Juneau, Alaska (KINY) Governor Bill Walker spoke at the 83rd Assembly of the Central Council of Tlingit Haida Indian tribes this morning.
The Governor offered this prediction for the end of the state legislative session, "We are almost done. We have meetings every day, every morning and every night to get the job done. It is not a matter of just getting out. Its about doing things that fix Alaska not just for today but for tomorrow as well."
The Governor defended his decision to cut the PFD last year, comparing it to fishing, "People are frustrated when they see fish in the river and can't fish. Why can't we take X number of fish. WE need to make sure the next generation has fish. It is the same way with our revenue. It we spend too much and it goes away completely that will be hard to explain to the next generation."
Governor Walker listed climate change and relocation of Alaskan villages that have been caused by global warming as a priority of his administration
He also opened the door to more compacts with the tribe similar to the one on children welfare reached last year.
Governor Walker says he always treats the tribal governments as equal to state government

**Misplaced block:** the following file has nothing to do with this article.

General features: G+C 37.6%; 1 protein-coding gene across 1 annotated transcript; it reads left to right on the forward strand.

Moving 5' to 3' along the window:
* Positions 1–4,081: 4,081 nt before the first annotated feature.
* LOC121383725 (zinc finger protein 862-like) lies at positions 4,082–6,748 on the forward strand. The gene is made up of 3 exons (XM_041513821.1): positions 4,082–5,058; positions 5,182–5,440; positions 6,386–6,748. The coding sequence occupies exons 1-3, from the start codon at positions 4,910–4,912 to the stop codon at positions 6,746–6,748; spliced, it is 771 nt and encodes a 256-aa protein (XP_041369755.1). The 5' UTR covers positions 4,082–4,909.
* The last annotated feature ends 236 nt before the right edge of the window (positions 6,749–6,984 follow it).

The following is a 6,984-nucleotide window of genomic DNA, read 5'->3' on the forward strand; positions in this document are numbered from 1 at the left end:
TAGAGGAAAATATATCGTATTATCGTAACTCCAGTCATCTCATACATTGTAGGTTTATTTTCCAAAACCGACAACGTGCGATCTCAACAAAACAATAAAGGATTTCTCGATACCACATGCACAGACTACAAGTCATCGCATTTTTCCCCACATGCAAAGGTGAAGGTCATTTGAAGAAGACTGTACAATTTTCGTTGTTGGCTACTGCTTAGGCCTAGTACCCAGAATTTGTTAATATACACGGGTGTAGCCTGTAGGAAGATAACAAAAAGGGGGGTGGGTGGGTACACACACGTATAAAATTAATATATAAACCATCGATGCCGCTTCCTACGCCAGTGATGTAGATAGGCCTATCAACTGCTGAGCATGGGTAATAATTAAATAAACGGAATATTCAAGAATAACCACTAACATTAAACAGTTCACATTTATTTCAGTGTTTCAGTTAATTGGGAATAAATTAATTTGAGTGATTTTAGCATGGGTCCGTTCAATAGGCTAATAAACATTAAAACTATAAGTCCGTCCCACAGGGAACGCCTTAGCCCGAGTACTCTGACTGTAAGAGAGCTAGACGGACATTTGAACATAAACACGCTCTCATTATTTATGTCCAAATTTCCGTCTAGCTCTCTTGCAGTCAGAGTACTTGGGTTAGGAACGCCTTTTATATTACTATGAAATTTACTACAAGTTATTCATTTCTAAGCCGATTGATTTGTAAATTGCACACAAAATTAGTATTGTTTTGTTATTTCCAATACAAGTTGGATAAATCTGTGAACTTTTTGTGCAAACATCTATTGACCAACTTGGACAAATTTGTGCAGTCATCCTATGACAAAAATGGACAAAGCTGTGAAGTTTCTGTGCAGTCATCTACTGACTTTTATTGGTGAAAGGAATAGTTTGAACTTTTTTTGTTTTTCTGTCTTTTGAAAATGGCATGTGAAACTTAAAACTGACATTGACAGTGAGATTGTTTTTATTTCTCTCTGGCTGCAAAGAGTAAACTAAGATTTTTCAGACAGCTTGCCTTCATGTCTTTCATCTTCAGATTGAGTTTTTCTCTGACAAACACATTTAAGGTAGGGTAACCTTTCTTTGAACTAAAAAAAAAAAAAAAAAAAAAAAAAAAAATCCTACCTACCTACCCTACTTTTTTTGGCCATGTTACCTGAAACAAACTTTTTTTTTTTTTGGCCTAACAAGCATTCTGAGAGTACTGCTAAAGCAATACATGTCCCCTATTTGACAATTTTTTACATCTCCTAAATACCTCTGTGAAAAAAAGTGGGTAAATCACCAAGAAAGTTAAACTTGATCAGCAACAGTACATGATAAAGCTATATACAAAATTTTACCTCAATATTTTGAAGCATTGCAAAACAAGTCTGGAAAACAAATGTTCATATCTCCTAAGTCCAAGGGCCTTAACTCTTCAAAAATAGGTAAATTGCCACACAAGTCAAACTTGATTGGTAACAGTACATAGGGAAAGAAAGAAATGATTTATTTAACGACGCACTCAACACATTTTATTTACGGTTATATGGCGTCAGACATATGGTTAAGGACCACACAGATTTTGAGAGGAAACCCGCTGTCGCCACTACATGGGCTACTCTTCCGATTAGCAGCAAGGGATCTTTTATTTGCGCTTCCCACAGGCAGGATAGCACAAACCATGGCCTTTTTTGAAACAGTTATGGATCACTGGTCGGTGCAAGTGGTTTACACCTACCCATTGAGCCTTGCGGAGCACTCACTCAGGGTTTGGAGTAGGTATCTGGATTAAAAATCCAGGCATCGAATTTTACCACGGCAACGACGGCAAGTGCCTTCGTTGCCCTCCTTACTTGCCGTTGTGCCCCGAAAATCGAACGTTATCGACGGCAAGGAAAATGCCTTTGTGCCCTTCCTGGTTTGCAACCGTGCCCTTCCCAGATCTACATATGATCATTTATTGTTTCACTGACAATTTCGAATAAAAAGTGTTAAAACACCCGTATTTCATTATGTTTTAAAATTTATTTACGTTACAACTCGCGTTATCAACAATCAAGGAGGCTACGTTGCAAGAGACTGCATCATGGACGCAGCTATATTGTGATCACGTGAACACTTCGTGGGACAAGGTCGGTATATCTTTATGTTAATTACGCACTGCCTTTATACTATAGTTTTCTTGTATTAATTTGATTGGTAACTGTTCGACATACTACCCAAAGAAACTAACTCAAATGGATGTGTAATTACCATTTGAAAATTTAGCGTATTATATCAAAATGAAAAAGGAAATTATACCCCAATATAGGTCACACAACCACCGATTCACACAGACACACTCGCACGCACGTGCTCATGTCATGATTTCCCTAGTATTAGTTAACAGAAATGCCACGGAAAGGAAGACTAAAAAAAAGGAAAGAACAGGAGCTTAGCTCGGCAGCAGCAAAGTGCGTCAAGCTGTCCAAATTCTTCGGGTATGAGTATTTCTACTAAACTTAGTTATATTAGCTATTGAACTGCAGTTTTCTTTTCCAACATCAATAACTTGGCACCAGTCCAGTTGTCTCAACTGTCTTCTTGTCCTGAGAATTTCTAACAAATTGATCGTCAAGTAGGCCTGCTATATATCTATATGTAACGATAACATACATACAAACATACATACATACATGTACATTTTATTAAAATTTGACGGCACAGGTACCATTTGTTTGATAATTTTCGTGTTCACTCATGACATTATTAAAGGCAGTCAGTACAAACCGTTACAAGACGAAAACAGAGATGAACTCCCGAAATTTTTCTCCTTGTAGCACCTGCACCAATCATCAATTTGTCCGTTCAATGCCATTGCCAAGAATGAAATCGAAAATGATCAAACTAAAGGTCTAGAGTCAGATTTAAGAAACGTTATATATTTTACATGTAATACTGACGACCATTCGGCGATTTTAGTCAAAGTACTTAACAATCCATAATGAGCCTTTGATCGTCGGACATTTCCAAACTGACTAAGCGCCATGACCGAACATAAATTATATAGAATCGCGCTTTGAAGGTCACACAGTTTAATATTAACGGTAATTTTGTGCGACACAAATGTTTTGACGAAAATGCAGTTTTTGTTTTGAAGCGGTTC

Lt. Governor Mallott says the administration has tried to improve relations with the tribe, "Changing state government in Alaska from a time in which litigation was the way that tribes and the state engaged in one another. In our administration that is a thing of the past."
Mallott said they have tried to emphasize fairness, equity and balance in dealing with all residents
Residents asked questions about protecting subsistence fishing for herring, suicide prevention, creation of more jobs in villages and protection of the PFD. Also mentioned was the fight against alcohol and drug abuse in native villages.
Mayor Ken Koelsch honored Gilbert Truitt who will earn a lifetime achievement award this week.
The theme of the assembly is indigenous yesterday, today and tomorrow.
Sound from Lt. Gov. Byron Mallott